Ghiveci de legume cu carne – Brunswick stew

Acest fel de mancare l-am pregatit pentru prima mea participare la The Daring Kitchen Callenge. Despre ce e vorba aici???!!! Pai The Daring Kitchen e un site unde in fiecare luna se propune un fel de mancare, care este apoi reprodus de persoane de prin toata lumea. Bineinteles, fiecare are un mod aparte de a o realiza. Pe 14 ale fiecarei luni, reteta este dezvaluita si participantele isi etaleaza „realizarile”. De data asta a fost vorba de un fel de ghiveci de legume cu carne american, la origine facut din iepure. Cum in zilele noastre (si la vremea asta din an) iepurii nu se gasesc, eu am folosit carne de curcan si manzat.

Ingrediente (pentru 6 persoane)

Ghiveci de legume cu carne
  • carne: 1 pulpa inferioara de curcan, cam 300 g vita (taiata cubulete) si cam 200 g costita afumata. In total in jur de 800 g .
  • 2 cartofi medii, taiati cubulete
  • 2 cepe medii, taiate
  • 1 cutie rosii in bulion
  • 300 g porumb congelat
  • 1 cutie fasole rosie, spalata de suc
  • 1 bucata telina, taiata cuburi
  • 2 morcovi taiati cubulete
  • cate 1/2 lingurita: cimbru, maghiran, piper,
  •  2 linguri otet balsamic
  • 1 praf chilli
  • sare dupa gust
  • 30 g unt


Mod de pregatire:

In reteta originala se foloseste si zahar, dar porumbul a fost dulce, asa ca eu n-am mai pus.

Mai intai am fiert carnea de vita, curcan si costita afumata in apa cat sa le cuprinda. Intr-o oala mare am pus untul si am calit putin ceapa, apoi morcovul si telina. Am adaugat putin din zeama de carne si am lasat pana s-au inmuiat. Am dezosat carnea de curcan si am pus-o in oala alaturi de cea de vita. Am adaugat celelalte ingrediente (inafara de otet si rosii) si zeama de carne cat sa fie la nivel, am pus capacul si am fiert la foc mic pana ce cartofii s-au fiert.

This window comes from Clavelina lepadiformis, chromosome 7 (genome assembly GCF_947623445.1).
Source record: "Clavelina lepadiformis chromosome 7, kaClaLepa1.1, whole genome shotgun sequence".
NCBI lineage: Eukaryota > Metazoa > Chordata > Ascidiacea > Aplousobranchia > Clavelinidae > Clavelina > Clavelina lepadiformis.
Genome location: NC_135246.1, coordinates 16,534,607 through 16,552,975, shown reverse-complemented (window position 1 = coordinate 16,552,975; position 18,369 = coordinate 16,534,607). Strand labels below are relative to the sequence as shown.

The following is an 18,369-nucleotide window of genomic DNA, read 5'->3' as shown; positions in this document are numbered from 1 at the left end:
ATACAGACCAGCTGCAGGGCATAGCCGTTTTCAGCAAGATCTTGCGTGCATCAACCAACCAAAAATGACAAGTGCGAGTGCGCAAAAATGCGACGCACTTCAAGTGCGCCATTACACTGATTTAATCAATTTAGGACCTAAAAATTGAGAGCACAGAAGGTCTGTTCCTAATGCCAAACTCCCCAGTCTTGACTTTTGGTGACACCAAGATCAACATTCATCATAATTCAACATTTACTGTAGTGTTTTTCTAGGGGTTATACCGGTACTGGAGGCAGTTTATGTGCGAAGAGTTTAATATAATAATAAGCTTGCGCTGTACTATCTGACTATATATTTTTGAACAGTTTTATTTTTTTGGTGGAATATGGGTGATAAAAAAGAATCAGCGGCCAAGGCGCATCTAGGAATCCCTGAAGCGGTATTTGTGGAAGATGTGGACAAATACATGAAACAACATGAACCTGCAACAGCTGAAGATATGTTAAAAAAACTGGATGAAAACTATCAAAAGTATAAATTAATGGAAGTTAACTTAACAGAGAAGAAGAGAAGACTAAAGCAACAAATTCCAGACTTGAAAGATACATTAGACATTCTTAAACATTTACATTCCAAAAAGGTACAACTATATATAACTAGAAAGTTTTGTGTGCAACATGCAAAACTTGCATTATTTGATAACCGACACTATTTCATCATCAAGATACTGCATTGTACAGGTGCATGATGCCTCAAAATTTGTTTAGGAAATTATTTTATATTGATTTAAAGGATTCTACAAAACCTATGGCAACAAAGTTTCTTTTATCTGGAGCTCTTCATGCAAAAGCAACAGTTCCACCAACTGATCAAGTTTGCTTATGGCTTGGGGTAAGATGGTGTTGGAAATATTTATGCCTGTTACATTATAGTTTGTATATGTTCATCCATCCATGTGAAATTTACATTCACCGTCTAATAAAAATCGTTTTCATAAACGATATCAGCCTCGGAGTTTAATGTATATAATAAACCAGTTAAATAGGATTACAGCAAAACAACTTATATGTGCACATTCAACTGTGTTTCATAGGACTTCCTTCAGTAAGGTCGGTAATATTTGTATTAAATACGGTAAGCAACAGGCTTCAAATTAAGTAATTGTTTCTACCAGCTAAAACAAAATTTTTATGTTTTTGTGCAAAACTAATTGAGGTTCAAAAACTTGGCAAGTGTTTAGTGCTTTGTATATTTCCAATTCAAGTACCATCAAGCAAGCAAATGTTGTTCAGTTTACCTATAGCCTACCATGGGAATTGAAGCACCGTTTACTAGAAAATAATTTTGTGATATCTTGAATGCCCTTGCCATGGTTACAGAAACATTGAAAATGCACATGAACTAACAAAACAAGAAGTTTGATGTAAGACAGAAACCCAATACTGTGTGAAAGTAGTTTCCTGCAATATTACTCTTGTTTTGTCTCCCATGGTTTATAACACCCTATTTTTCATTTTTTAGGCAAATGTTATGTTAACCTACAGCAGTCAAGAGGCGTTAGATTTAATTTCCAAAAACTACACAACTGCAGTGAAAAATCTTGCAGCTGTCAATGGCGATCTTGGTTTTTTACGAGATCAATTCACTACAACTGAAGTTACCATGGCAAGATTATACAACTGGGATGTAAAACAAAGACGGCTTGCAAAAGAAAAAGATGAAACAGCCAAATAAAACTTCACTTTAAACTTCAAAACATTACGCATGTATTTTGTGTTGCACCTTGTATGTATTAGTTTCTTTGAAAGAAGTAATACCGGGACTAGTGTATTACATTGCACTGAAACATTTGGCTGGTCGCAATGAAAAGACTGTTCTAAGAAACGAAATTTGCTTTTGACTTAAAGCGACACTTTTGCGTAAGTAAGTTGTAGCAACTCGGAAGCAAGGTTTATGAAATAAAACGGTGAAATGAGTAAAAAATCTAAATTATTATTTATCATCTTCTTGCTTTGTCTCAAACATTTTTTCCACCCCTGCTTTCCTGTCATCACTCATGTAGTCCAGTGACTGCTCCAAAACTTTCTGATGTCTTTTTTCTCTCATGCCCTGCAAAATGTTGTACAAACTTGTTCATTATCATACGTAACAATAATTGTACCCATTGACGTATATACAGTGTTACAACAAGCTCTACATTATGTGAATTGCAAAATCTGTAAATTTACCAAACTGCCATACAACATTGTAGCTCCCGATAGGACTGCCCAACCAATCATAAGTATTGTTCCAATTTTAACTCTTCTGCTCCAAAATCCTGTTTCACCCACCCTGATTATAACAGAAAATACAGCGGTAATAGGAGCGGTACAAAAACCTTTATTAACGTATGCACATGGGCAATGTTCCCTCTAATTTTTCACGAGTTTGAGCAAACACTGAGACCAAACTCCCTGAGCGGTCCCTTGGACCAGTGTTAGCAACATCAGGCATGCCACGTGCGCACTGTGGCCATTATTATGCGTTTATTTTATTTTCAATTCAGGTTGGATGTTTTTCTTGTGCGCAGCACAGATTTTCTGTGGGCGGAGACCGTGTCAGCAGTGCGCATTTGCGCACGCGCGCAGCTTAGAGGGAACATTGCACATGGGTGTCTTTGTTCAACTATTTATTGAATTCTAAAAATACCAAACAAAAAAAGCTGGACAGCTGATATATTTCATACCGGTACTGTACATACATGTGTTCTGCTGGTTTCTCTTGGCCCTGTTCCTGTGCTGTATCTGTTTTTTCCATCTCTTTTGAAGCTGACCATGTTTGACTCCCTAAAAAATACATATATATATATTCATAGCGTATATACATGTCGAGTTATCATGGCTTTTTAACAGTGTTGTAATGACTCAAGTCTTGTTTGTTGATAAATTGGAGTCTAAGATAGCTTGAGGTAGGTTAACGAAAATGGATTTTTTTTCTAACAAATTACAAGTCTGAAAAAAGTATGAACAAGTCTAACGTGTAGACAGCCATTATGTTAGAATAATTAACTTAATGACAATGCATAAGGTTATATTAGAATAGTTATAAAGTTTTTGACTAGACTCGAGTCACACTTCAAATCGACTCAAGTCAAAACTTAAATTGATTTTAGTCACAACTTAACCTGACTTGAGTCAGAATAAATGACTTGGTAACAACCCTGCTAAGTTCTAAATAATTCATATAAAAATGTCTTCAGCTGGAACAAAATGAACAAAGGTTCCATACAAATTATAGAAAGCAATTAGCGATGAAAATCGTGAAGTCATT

Am adugat rosiile taiate mic si sucul de rosii si am mai fiert la foc
mic pana ce s-a format sosul.Se spune ca mancarea e gata cand lingura sta dreapta in ea. Uite ca la mine a stat =))) . Pentru culoare am pus si putina ceapa verde.

Gustul mancarii e cam dulce, de la toate legumele, de aceea cand am servit-o am pus deasupra putin otet balsamic.

Giveci de legume cu carne


Si aici este modul de preparare, in engleza

The 2010 April Daring Cooks challenge was hosted by Wolf of Wolf’s
Den. She chose to challenge Daring Cooks to make Brunswick Stew. Wolf chose
recipes for her challenge from The Lee Bros. Southern Cookbook by Matt Lee and
Ted Lee, and from the Callaway, Virginia Ruritan Club.

Hi there! I’m Wolf of Wolf’s
. For this Challenge, I chose a popular pan-Southern classic called
Brunswick Stew.
Brunswick Stew has a long, and oft debated history. Brunswick, Georgia
claimed that the first Brunswick Stew was created there in 1898. There is, at
the Golden Isles Welcome Center on Interstate 95, a bronzed stew pot with a
plaque proclaiming this fact.
However, Brunswick, Virginia claims that the first Brunswick Stew was
created there by a camp cook named Jimmy Matthews in 1828, for a hunting
expedition led by Dr. Creed Haskings, a member of the Virginia State
Legislature for a number of years. He was said to have used squirrel in the